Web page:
Deputy Prime Minister Barnaby Joyce has been caught seemingly unaware of the furore over his Government’s release of private information, in what the Opposition is describing as “a total disaster” of a media interview.
The Australian Federal Police has been asked to investigate Social Services Minister Alan Tudge who authorised the leak of blogger Andie Fox’s personal and protected Centrelink details in response to a story she wrote.
The Government is also pushing for new powers that would allow it to release a veteran’s personal information, should it wish to correct public statements.
When asked by The Project panellists Waleed Aly and Gorgi Coghlan about whether it was appropriate for the Government to release private information, Mr Joyce appeared confused.
“If someone has broken the law, then I suppose that in that instance then it’s basically, it’s going to be investigated,” he said as the hosts looked puzzled.
“No-one should be leaking for malicious purposes information … especially if it’s information that’s been given privately.”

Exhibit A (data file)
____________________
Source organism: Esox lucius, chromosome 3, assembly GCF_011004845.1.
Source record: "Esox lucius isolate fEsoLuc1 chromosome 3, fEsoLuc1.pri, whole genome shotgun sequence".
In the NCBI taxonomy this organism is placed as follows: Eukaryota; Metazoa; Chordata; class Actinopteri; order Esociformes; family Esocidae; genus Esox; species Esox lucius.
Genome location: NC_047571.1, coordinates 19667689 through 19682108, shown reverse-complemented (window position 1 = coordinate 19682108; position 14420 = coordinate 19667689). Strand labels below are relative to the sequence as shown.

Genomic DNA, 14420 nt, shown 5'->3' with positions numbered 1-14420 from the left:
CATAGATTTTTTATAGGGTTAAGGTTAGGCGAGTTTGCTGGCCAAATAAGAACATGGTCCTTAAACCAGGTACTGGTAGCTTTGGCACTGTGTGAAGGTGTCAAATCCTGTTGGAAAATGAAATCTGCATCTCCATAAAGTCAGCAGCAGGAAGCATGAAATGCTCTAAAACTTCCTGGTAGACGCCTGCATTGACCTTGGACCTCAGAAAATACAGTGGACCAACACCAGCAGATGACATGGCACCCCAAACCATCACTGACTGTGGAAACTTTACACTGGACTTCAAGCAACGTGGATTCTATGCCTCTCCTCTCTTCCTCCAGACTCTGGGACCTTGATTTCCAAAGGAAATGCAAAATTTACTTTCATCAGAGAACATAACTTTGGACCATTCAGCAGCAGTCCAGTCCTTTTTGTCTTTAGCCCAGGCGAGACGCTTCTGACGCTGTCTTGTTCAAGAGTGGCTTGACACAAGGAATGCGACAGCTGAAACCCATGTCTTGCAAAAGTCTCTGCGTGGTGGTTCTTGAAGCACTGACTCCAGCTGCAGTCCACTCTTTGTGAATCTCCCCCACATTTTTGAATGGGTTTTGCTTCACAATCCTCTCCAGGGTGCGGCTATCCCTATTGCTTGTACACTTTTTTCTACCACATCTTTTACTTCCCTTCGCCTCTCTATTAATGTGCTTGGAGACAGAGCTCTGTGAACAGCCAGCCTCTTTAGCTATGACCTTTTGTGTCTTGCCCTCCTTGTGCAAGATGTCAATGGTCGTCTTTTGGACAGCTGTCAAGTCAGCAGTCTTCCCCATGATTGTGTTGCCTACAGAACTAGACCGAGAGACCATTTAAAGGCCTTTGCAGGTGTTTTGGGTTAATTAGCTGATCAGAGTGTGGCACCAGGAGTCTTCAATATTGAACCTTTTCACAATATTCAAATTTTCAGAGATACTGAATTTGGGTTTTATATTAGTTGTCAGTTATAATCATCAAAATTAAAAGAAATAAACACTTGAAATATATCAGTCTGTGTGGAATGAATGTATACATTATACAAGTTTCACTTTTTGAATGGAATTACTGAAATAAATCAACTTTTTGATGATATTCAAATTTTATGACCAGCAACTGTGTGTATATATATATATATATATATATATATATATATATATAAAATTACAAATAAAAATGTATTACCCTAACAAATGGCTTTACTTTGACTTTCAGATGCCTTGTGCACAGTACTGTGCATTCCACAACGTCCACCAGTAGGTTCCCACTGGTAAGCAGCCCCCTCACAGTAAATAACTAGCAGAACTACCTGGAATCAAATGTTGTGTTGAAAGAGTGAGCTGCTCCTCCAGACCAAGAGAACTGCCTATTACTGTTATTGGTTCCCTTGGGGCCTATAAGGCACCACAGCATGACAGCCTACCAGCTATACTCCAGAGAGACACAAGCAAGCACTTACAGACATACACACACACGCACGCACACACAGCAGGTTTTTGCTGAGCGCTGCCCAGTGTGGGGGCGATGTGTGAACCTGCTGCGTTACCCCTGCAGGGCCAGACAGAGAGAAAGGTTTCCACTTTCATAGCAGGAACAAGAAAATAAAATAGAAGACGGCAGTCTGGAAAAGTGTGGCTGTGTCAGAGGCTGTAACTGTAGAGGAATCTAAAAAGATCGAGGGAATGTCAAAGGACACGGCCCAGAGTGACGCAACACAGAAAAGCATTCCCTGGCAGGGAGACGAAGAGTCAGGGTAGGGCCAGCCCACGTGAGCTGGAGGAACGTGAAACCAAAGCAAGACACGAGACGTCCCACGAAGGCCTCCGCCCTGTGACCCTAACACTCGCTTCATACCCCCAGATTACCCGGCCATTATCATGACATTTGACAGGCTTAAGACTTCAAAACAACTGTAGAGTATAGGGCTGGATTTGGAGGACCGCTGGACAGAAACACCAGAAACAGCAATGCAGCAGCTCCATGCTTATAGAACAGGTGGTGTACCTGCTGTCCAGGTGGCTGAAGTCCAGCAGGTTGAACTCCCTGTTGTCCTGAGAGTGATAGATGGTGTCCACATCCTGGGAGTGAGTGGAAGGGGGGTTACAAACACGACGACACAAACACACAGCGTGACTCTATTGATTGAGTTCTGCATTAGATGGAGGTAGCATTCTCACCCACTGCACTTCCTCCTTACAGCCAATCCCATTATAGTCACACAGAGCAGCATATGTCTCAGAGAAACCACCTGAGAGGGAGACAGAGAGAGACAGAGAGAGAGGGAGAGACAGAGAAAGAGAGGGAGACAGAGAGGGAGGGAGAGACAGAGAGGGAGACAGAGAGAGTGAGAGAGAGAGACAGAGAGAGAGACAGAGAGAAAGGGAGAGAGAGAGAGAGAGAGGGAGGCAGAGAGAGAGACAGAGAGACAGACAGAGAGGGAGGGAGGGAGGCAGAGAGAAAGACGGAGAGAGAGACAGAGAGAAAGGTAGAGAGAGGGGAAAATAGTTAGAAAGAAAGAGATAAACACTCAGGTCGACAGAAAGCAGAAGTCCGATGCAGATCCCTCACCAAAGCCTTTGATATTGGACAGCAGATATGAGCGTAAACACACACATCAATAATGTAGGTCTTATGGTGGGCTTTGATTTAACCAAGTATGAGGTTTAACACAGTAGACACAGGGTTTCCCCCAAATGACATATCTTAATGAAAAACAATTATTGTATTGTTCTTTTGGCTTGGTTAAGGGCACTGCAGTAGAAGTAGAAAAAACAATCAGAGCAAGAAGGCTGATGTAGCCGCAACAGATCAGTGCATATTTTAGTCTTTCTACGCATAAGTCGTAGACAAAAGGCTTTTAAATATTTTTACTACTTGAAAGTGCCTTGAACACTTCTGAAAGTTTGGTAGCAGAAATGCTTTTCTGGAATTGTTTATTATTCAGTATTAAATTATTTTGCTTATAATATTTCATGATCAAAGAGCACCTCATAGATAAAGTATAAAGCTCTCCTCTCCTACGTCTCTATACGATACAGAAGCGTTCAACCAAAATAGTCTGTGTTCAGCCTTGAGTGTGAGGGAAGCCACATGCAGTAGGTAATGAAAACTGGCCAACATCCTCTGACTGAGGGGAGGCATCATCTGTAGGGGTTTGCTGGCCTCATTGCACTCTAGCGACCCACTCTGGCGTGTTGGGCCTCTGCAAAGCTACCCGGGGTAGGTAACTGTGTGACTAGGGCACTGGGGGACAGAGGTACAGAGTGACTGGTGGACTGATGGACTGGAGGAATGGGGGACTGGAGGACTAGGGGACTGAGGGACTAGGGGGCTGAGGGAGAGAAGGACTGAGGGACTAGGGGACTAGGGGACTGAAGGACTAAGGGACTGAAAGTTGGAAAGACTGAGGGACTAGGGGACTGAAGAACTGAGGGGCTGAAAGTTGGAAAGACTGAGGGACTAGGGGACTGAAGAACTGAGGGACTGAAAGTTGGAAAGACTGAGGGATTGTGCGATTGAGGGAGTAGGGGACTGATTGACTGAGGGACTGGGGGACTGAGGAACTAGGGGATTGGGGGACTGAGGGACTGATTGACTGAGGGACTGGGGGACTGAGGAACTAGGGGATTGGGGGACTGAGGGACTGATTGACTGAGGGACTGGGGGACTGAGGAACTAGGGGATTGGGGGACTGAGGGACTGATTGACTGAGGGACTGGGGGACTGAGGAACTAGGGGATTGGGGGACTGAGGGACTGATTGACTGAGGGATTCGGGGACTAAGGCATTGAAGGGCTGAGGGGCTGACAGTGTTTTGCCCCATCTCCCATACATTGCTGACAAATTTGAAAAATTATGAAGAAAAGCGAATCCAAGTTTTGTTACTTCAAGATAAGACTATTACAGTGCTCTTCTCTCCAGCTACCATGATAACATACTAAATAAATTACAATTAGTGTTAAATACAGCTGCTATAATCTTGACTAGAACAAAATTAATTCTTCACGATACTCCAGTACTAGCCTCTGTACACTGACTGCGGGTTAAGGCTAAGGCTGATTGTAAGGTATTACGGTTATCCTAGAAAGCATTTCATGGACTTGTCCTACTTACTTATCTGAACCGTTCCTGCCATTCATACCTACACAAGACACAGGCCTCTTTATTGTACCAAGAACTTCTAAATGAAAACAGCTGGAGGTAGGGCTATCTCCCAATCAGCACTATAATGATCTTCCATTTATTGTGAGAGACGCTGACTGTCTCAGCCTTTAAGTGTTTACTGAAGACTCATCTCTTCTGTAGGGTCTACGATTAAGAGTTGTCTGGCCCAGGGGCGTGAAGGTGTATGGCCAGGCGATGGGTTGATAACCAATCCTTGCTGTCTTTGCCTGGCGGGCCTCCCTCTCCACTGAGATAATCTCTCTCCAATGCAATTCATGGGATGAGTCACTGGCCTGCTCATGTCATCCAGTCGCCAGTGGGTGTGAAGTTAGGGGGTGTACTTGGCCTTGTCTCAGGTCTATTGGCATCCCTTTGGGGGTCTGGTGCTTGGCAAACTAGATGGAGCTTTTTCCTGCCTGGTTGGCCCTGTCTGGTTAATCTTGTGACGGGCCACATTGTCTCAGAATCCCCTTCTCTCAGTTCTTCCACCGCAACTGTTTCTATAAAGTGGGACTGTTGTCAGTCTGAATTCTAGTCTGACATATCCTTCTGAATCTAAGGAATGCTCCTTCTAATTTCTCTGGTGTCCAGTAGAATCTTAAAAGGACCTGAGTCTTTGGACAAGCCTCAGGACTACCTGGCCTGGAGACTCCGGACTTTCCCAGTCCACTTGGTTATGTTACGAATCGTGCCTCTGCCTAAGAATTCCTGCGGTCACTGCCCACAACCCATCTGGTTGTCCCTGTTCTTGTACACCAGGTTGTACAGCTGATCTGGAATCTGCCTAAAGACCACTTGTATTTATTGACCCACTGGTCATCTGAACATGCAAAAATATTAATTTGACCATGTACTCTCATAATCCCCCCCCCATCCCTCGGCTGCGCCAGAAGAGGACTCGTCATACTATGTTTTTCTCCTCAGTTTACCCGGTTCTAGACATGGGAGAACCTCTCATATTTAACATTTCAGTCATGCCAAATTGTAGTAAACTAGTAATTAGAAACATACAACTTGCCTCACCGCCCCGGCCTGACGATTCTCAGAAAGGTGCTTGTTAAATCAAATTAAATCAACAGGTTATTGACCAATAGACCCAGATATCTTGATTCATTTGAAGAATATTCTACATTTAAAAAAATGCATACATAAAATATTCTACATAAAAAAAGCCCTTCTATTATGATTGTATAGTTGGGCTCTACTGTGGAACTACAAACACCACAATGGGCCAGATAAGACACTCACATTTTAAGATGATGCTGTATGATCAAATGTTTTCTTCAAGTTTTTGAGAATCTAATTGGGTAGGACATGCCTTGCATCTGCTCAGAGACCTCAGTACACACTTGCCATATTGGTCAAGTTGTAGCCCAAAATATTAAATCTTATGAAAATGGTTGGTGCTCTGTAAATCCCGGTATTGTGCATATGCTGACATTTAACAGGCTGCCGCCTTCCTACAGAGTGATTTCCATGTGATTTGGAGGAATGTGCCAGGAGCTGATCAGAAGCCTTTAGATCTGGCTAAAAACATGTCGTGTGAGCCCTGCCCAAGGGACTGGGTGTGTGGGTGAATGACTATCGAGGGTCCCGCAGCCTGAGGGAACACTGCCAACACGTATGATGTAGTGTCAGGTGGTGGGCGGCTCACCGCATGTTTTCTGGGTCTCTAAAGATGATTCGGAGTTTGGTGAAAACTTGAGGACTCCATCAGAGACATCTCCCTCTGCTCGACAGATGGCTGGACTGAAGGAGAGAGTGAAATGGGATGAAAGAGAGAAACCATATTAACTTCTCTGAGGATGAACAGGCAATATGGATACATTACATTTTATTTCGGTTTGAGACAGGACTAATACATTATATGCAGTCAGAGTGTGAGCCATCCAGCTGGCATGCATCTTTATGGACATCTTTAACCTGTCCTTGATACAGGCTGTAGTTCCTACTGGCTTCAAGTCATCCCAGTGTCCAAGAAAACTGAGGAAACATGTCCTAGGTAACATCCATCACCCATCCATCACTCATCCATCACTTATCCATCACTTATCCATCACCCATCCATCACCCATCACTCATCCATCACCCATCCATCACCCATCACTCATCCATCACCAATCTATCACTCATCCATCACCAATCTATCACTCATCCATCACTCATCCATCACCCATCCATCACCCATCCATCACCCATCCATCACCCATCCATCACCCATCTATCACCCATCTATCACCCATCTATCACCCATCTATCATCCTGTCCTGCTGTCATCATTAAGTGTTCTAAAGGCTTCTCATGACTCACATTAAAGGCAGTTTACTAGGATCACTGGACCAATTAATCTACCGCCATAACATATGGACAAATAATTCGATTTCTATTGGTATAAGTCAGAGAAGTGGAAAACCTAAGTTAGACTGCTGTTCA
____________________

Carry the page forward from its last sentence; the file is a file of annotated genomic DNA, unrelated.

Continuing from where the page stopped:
His comments are at odds with the Department of Human Services which has defended releasing the information to a journalist, insisting it was proportionate and legal.
The hosts repeatedly pushed Mr Joyce to discuss the privacy concerns, but he instead kept talking about the department’s controversial debt recovery program.
“You should get the Agriculture Minister on to talk about agriculture not veterans affairs,” he said.
“No, we want to talk to the deputy Prime Minister about the government, I think that’s probably fair,” Aly responded.
“I know but mate it would help if you actually called me before to tell me you wanted to talk about this. I heard about this discussion as I went from the Senate down to here I mean, fair go, really and truly guys.”
“Barnaby we did speak to Jake, that’s the message I’m getting from my producers,” Coghlan interjected, referring to one of Mr Joyce’s advisors, before the interview ended abruptly.
A video of the interview was shared to The Project‘s official Twitter account but swiftly deleted.
“It was a train wreck of an interview,” Labor’s Sam Dastyari said.
“How does the Deputy Prime Minister go on television without knowing the major issues facing the nation?”
“It was painful to watch but nonetheless captivating. A total disaster.”
Mr Joyce’s office says it was told the interview would be about the issues of the week, and not just about privacy concerns.
— Joanne Cleary (@politijo) March 3, 2017